More Apocrypha Iirejected Scriptures Fulfilled

1 Apocryphal Apocalypse of John by Rick Brannan

The Apocalypse of John Chrysostom (2 Apocryphal Apocalypse of John) by Jeannie Sellick, Rebecca Draughon, and Janet Spittler

The Questions of James to John (3 Apocryphal Apocalypse of John) by Kate Gibbons

4 Apocryphal Apocalypse of John by Chance Bonar

More Apocrypha Iirejected Scriptures King James Version

Dialogue between the Redeemer and John by Philip Tite

The Mysteries of John by Hugo Lundhaug

The Investiture of Gabriel by Lance Jennott

The Investiture of Michael by Lloyd Abercrombie and Hugo Lundhaug

The Revelation of Thomas by Matthias Geigenfeind

The Teaching of the Apostles by Witold Witakowski

More Apocrypha Iirejected Scriptures John Hagee

by Theodore Wright.

More Apocrypha Iirejected Scriptures Study

If the Apocrypha were Holy Writ for the Old Testament, it would have been penned in Hebrew/Aramaic. It would have been recognized commonly by Jews as Holy Scripture which it is not. The books of the Apocrypha were written afterwards in the Greek language before Messiah opened the Kingdom of God to the gentiles.
Jesus said…
That the blood of all the prophets, which was shed from the foundation of the world, may be required of this generation; From the blood of Abel unto the blood of Zacharias, which perished between the altar and the temple: verily I say unto you, It shall be required of this generation. – LUKE 11:50-51
The Old Testament canon is closed with Chronicles as the last book in the Hebrew Bible wherein is written of the murder of Zechariah between the altar and temple.

The Apocrypha, if actually quoted in The New Testament, is never quoted recognizing the work as Holy Scripture. Never are Apocryphal passages displayed saying, “It is written”. Therein is no recognition of Apocryphal quotes as being Holy Writ.


Jesus also said…
And he said unto them, These are the words which I spake unto you, while I was yet with you, that all things must be fulfilled, which were written in the law of Moses, and in the prophets, and in the psalms, concerning me. Then opened he their understanding, that they might understand the scriptures.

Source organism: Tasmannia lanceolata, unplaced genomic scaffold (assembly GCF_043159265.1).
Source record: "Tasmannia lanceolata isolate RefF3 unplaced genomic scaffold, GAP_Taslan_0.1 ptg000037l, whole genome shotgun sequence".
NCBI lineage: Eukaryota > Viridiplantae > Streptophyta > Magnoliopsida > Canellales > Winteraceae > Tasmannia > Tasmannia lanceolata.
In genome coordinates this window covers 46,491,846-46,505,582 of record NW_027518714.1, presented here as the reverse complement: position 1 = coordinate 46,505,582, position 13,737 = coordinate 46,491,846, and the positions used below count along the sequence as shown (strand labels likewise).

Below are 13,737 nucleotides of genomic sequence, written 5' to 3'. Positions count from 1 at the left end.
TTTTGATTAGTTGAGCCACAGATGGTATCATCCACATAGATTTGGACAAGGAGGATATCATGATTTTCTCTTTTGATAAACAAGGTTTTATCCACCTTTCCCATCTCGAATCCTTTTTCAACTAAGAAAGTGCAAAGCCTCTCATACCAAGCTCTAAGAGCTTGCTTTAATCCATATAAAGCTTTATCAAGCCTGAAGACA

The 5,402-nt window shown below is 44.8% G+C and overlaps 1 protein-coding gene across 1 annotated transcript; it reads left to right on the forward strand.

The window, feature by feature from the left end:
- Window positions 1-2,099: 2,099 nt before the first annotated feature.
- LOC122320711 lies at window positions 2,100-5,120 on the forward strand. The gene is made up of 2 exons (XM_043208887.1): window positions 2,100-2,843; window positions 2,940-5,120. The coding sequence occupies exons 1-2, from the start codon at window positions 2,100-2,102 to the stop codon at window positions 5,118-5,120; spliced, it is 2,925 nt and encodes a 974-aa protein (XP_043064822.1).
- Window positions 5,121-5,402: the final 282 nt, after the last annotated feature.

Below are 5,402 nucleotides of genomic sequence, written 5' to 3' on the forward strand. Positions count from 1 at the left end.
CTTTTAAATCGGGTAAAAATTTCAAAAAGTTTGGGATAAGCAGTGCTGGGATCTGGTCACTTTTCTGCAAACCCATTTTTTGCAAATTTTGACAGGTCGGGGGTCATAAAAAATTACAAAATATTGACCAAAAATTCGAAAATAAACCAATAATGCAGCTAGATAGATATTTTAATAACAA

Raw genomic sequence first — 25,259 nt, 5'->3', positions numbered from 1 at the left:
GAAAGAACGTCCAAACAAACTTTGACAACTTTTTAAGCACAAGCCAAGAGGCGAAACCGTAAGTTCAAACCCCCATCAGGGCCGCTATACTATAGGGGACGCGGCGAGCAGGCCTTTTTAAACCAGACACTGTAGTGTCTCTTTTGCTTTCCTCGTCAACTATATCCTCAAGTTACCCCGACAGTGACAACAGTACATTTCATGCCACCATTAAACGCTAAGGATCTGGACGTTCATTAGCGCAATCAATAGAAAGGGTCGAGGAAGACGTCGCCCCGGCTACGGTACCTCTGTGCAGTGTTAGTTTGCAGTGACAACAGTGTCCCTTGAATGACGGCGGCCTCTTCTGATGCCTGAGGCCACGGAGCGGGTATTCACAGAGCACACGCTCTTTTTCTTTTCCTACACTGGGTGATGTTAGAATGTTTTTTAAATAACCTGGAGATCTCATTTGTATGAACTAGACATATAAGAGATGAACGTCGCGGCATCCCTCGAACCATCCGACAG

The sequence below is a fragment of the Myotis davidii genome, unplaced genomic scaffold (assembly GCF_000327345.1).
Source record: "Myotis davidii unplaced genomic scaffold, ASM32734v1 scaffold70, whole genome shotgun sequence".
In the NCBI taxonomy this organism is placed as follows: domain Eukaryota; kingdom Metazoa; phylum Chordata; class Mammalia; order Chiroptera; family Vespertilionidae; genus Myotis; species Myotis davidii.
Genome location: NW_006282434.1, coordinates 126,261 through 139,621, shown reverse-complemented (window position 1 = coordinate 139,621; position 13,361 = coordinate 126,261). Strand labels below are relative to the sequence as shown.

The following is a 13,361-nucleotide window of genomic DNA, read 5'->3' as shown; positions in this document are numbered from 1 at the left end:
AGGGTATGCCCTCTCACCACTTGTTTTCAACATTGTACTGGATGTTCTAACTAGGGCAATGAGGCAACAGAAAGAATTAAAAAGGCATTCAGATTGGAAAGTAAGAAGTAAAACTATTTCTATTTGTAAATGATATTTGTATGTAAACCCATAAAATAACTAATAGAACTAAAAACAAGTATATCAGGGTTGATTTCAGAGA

– LUKE 24:44-45

There is no mention by Jesus of Apocryphal writings as needing to be fulfilled about Him since these writings do not carry God’s authorship. The prophets who were prior to Apocrypha writers were held in authority. It is revealed through the words of the Holy Bible that Jesus Christ Himself denounced the Apocrypha.

The Apocrypha is written according to man’s worldly nature and spirit and not after the Spirit of God. Passages from these Deuterocanonical writings are often cited noting their contradiction with the gospel teachings of the New Testament. Other books in the New Testament are also quoted that are neither Apocrypha nor Old Testament. The presence of these quotes in the New Testament do not make the books they were quoted from Holy Scripture.

There is some legitimate history in some of the Apocrypha as in the Maccabean writings although faults have been found with historical accounts in Apocrypha. However, writings such as Judith are sheer fiction which depict the necessity of Daniel to resolve a dispute requiring the mere separation of witnesses for questioning. Did it require the wisdom of Daniel to know how to divide two men to question them in a matter in order to find resolution?

It has also been noted that the Roman Catholic and Eastern Orthodox hold to differing Apocrypha as canonical for their Bibles. The Orthodox version also contains 1 Esdras, 3 Maccabees, 4 Maccabees, and Psalm 151. So, who decides which books are Spirit inspired and Biblically canonical? If you do not trust the testimony of Jesus Christ Himself, who will you trust?

Find out more in depth why the Apocrypha is not the inspired word of God…
Why Were the Books of the Old Testament Apocrypha Rejected as Holy Scripture by the Protestants?
by Don Stewart